I’ve worked on lots of projects over the last 25 or so years, in many different business functions, sectors and countries.
With a keen interest in people and the process of change, I’ve had plenty of opportunity to observe
The challenges that projects create for the people working in and around them, and
The impact that people’s behaviour has had on the success (or not) of projects.
Here are11 reasons why projects can be stressful for everyone involved
Client delivery team(s). Often led by, and including IT people (for many of the projects I’ve worked on), but also including people seconded to the project on a full or part-time basis from the business areas impacted by the project,
Team(s) that are impacted by the change. The ‘change targets’, and
1. Insufficient project preparation
Even with detailed responses to proposals and high-level plans, many clients are underprepared for what they need to think about, budget and plan for in advance of the project. This can lead to a lack of resources or inadequate processes...additional 'unexpected' stress-inducing issues to deal with in the project.
2. Uncertainty & complexity
...and particularly at the start of the project when there is a lot to figure out. As human beings, we’re not wired to like change or uncertainty, which is in the very nature of a project. So even if you like the challenge, projects can easily test your resilience and cause stress.
3. Working with different types of people
Because of the different parties involved in projects, you are often working with people from different organisations or different functions, with different ways of working and a mix of knowledge, skills and behaviour preferences.
And to be successful, you have to start working well together quickly, normally at a time of high complexity and uncertainty. You need excellent relationship skills.
This doesn't come naturally to everyone and can be positively difficult for many and may lead to frustration, relationship issues and dysfunctional team behaviour. A tricky and stressful environment to be in.
4. Elements of 'New' to deal with
New team, new role, first time on a project, new ways of working, new location. Many people on the project will be dealing with an element of new that always brings extra challege and the potential for stress.
5. Projects are temporary
Particularly for the people from the business, the fact that projects are temporary can lead to underlying anxiety. What next? Will I have a job when this is over? Is this good for my career?
6. The Time/Cost/Quality project triangle squeezes individual time
In 25 years, I think I’ve seen one go-live date moved because it wasn’t achievable with the resources we had. In my experience, it’s often the hidden cost of additional individual time that means the project delivers on its promises. This overwork invariably leads to stress and puts people at risk of burnout.
7. Projects are monitored and measured constantly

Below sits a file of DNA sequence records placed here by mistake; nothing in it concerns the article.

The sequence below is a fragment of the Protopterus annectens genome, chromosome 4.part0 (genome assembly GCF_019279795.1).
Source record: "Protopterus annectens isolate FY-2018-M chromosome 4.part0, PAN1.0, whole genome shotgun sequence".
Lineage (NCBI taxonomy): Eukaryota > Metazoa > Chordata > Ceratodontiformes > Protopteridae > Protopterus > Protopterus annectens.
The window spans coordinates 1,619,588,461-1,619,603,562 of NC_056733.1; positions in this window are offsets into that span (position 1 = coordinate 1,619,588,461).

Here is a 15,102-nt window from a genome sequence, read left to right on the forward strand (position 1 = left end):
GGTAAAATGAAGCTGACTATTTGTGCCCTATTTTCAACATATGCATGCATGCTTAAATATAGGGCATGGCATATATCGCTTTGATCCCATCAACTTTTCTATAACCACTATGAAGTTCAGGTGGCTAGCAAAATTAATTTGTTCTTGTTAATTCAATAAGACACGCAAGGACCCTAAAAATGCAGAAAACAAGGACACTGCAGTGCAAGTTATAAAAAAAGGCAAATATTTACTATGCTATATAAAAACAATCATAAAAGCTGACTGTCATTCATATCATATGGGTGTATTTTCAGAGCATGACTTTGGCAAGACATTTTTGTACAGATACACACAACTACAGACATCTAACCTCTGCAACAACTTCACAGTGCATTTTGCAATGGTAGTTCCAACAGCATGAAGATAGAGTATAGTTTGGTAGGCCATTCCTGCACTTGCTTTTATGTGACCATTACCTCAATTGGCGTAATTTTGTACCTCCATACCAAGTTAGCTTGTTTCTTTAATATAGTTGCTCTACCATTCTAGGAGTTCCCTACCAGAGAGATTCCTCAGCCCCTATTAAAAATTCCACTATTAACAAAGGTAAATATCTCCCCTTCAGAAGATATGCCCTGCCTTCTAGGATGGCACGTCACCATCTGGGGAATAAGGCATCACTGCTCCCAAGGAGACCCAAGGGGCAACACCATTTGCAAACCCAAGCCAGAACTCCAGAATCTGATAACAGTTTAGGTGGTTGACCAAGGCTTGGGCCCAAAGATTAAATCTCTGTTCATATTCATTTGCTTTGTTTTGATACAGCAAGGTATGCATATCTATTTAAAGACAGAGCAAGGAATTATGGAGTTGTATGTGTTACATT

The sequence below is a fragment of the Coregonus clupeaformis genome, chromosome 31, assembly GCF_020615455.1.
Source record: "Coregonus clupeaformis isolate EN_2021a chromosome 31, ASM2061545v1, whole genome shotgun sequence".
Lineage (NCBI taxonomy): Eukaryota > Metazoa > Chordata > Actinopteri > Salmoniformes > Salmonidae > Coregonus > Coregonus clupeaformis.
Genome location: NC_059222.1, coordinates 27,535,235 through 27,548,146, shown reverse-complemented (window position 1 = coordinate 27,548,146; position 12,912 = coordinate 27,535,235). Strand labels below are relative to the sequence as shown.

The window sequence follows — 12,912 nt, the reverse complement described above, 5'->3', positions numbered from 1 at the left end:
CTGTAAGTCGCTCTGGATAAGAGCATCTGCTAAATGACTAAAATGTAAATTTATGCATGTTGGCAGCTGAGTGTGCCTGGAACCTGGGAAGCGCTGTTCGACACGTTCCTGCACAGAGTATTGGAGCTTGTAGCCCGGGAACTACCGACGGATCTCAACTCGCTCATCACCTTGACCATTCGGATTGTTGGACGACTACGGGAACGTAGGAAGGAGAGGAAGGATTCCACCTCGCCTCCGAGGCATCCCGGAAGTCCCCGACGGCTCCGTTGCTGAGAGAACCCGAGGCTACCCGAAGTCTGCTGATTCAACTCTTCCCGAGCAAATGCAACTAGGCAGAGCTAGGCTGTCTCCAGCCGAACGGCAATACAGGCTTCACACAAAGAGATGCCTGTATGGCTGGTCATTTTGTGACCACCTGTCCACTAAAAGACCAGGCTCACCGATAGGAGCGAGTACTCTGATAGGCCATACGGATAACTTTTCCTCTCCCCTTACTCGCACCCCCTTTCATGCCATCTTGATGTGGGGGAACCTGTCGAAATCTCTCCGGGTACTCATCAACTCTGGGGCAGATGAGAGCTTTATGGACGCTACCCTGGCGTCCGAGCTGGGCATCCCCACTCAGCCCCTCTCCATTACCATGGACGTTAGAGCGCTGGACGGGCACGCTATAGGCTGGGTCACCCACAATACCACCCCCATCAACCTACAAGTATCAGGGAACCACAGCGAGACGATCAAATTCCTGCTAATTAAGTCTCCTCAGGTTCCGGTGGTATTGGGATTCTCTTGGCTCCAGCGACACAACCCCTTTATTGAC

This tends to mean that individual performance is more visible, and to a wider audience than may be the case in a non-project role. This can introduce an element of reputational risk and feel more stressful for people who aren’t used to working in this environment.
8. Dealing with the change that results from the project
All projects change something and, as above, we’re not wired to like change. Even if it’s a good change, there is still some upheaval and a new way of working to get used to. At the other end of the spectrum, the change may cause high amounts of disruption and the levels of resistance and stress will be much greater.
9. Lots of challenges to think through and solutions to find
Every project has a RAID log – Risks, Assumptions, Issues, Decisions. So by their very nature, there is always plenty to think about. A bigger RAID log means more challenge and potentially more stress, as people have to juggle priorities and make sure everything is completed to a deadline.
10. Resourcing and balancing project and business needs
This is a really common area where a lack of preparation can show up, with teams being overly optimistic about how little the project will disrupt business as usual, or how much people can do with their time. On top of that, there are often unexpected issues that arise during projects which create more work, and it becomes harder to keep both the project and the business running smoothly.
11. Working away from home
This one is generally reserved for suppliers/consultants but sometimes affects the client team(s) too. For some, this aspect is a positive bonus of project work, but for others, it’s a major disruption to home-life and they find being away from home difficult to deal with (I know that was true for me, even though I knew from the outset it was part of the job).
Good people support and change management practices need to be in place to mitigate the risks associated with these factors
...for the sake of all those involved, but also to maximise the chance of project success, reduce project risk and minimise the impact on morale, performance, and normal business activities through the period of change.
If you’d like to discuss what measures you could put in place to address these factors, please book a free call